Facebook to block Ad blockers on desktop version

Mark Zuckerberg’s Facebook has just announced that it has found a way to bypass ad blockers in the web browsers. The company plans to pass on advertisements in its website impersonating them as general contents. The algorithm of current ad blockers will be unable to distinguish between ads from organic contents, thus failing to filter advertisements. As of now, this will only affect the users of the desktop version of Facebook’s website, while the mobile users will remain unaffected. The social network giant has assured users that it will work on showing more personalized ads and stop featuring unwanted annoying ads.

Ad blocking affects a huge number of internet content providers from around the globe. Several websites have taken steps to curb this practice which grossly affects their primary source of income. The steps vary from politely asking the visitors to switch off ad blocker to blocking the website content until ad blocking is disabled.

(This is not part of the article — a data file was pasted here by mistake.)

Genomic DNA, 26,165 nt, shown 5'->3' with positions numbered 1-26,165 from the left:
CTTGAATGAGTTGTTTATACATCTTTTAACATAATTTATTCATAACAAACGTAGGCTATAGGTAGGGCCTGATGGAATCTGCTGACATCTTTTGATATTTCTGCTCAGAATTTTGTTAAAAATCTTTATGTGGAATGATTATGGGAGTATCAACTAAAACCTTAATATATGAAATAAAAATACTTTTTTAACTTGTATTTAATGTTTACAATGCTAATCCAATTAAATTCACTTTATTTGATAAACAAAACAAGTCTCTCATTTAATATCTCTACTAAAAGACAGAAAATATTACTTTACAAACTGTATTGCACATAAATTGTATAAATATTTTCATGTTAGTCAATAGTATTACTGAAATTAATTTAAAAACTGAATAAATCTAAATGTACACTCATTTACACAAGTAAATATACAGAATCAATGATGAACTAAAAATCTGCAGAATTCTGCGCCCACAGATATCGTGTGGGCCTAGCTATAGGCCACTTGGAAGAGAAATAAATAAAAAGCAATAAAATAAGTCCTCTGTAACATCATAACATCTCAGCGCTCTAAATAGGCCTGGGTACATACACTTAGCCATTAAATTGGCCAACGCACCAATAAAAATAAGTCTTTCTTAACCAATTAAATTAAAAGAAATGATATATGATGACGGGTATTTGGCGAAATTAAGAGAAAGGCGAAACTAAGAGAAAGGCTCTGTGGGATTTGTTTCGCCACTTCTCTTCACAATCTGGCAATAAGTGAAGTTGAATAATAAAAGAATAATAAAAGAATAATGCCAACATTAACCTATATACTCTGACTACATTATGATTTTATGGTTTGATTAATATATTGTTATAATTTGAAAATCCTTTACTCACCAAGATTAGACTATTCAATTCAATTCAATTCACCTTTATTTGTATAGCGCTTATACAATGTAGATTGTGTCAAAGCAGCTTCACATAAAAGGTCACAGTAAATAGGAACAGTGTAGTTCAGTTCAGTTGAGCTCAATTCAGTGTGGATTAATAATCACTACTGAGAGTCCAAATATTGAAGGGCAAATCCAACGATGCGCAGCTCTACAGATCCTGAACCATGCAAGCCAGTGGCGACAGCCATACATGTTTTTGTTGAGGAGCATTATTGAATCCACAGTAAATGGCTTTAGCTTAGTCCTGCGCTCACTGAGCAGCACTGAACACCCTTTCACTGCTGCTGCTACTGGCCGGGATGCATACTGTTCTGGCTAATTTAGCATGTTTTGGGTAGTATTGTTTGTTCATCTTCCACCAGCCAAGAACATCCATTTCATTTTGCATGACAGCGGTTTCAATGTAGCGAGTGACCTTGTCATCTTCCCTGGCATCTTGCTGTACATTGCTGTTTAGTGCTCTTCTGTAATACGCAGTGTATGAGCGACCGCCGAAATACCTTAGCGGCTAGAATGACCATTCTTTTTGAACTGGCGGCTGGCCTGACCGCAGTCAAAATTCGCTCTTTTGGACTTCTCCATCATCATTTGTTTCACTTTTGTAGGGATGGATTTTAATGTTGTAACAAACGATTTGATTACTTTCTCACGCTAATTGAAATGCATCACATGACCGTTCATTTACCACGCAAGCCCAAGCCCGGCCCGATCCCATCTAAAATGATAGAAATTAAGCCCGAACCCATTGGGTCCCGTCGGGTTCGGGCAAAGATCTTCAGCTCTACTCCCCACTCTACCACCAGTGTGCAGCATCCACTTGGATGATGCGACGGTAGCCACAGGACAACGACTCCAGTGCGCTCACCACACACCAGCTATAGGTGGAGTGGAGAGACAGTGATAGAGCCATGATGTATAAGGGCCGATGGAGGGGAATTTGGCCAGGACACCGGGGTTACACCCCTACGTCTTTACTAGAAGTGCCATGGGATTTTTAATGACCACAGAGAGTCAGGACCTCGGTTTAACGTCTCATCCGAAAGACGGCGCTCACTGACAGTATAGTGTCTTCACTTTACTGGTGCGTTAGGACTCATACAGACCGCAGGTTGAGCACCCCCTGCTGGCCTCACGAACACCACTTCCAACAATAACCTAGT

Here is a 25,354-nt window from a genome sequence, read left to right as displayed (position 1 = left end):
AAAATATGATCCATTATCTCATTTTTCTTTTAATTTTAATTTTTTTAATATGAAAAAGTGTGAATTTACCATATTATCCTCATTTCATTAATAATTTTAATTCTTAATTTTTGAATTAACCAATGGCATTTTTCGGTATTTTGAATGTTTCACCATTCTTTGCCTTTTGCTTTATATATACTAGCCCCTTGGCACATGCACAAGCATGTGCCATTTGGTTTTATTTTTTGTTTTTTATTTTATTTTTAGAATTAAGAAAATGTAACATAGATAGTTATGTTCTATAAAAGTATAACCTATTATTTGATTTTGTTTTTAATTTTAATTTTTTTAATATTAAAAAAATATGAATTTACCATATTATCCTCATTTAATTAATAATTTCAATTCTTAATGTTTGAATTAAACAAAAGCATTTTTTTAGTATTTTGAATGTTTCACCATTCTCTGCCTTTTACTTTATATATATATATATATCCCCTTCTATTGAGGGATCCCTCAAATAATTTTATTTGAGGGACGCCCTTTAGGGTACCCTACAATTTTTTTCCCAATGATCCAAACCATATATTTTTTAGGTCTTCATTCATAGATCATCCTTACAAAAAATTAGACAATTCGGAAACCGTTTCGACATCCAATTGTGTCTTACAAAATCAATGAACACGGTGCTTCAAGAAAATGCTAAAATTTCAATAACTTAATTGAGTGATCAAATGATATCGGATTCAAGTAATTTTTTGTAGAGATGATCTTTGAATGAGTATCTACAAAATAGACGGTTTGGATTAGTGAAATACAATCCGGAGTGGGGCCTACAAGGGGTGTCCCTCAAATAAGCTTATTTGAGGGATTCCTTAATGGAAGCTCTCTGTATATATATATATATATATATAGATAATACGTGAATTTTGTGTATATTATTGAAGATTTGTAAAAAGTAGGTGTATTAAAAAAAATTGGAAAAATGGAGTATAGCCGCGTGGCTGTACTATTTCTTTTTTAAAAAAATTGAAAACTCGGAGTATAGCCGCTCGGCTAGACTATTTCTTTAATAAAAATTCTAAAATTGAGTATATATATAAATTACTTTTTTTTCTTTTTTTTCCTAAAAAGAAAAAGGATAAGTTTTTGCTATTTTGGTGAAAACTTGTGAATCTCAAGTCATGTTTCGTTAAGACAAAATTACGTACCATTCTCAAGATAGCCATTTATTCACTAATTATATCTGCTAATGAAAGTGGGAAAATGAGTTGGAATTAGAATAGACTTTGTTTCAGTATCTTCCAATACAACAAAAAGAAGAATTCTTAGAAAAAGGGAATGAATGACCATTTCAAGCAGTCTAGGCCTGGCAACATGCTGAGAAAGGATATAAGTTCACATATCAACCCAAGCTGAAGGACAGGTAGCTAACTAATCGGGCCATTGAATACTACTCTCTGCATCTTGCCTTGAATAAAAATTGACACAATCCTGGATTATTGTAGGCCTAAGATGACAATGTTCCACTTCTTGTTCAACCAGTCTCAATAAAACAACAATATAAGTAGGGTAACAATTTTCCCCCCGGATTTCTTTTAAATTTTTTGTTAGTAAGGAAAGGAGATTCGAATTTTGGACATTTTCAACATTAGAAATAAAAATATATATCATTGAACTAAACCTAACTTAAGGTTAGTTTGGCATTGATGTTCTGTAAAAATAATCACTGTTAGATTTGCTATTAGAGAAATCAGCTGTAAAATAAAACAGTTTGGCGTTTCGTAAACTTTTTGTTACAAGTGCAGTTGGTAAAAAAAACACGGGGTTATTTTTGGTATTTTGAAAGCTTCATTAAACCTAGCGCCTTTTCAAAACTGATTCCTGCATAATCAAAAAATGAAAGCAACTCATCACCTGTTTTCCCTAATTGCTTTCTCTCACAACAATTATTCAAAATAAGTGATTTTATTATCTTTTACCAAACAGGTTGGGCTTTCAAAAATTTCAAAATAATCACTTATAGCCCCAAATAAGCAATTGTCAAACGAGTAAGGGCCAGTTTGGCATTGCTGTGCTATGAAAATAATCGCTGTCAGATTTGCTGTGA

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Facebook wishes to opt for more advanced but controversial way of pushing advertisements. It targets to actively force all its users to see ads instead of passively asking them. The company has always been aggressive in making as much money as possible. To achieve its goal, it does not care to play with its users’ freedom or privacy.

In India, with the Internet.org or the Free Basics initiative, Facebook wanted to squash all competitions in an unfair manner. Needless to say, the company failed in its attempt to forcefully conquer the internet in the country. But, the social media giant has not given up hope, instead trying every way possible to permanently secure its position at the top. The company is now working with a drone program using which it wishes to achieve its irresistible crave for monopoly.

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According to census, Facebook is far from being vulnerable from ad blocking. It collects about 84 percent of its total income from its mobile application, which is almost free from ad blocking. The ad blocking policy adopted by the company does not need to be that much aggressive. Facebook’s method may serve as an inspiration to many websites around the world, which will try the same way to spam users with disturbing number of advertisements.

In response to Facebook’s latest policy, developers of ad blocking software have expressed mixed feelings. Some have become doubtful about how to outstrip this new method, while others have not lost a bit of confidence. The latter has boasted about their huge open source contributors and are positive of overcoming this new obstacle.